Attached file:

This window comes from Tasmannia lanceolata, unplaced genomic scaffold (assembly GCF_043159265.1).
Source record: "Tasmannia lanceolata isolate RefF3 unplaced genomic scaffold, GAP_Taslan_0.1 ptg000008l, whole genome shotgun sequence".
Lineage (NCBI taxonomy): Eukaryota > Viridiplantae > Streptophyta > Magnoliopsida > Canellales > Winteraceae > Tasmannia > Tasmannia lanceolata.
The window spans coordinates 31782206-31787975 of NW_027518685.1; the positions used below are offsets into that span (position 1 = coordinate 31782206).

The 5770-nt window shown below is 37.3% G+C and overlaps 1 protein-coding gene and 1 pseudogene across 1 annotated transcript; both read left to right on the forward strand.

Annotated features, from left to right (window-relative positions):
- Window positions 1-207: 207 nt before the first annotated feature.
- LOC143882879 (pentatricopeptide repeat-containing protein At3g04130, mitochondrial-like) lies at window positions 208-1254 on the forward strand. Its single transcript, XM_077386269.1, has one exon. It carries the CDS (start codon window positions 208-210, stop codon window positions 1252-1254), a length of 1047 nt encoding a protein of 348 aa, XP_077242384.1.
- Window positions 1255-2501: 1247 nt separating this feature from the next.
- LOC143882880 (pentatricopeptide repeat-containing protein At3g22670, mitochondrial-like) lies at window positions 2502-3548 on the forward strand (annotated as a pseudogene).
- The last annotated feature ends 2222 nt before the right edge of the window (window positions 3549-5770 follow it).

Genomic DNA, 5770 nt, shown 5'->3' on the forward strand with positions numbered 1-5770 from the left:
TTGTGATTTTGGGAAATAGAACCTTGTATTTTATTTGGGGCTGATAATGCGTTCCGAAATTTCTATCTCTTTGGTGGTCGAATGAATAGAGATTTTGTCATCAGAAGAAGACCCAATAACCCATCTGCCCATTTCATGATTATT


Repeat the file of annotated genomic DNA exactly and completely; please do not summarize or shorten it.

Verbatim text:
This window comes from Tasmannia lanceolata, unplaced genomic scaffold (assembly GCF_043159265.1).
Source record: "Tasmannia lanceolata isolate RefF3 unplaced genomic scaffold, GAP_Taslan_0.1 ptg000008l, whole genome shotgun sequence".
Lineage (NCBI taxonomy): Eukaryota > Viridiplantae > Streptophyta > Magnoliopsida > Canellales > Winteraceae > Tasmannia > Tasmannia lanceolata.
The window spans coordinates 31782206-31787975 of NW_027518685.1; the positions used below are offsets into that span (position 1 = coordinate 31782206).

The 5770-nt window shown below is 37.3% G+C and overlaps 1 protein-coding gene and 1 pseudogene across 1 annotated transcript; both read left to right on the forward strand.

Annotated features, from left to right (window-relative positions):
- Window positions 1-207: 207 nt before the first annotated feature.
- LOC143882879 (pentatricopeptide repeat-containing protein At3g04130, mitochondrial-like) lies at window positions 208-1254 on the forward strand. Its single transcript, XM_077386269.1, has one exon. It carries the CDS (start codon window positions 208-210, stop codon window positions 1252-1254), a length of 1047 nt encoding a protein of 348 aa, XP_077242384.1.
- Window positions 1255-2501: 1247 nt separating this feature from the next.
- LOC143882880 (pentatricopeptide repeat-containing protein At3g22670, mitochondrial-like) lies at window positions 2502-3548 on the forward strand (annotated as a pseudogene).
- The last annotated feature ends 2222 nt before the right edge of the window (window positions 3549-5770 follow it).

Genomic DNA, 5770 nt, shown 5'->3' on the forward strand with positions numbered 1-5770 from the left:
TTGTGATTTTGGGAAATAGAACCTTGTATTTTATTTGGGGCTGATAATGCGTTCCGAAATTTCTATCTCTTTGGTGGTCGAATGAATAGAGATTTTGTCATCAGAAGAAGACCCAATAACCCATCTGCCCATTTCATGATTATT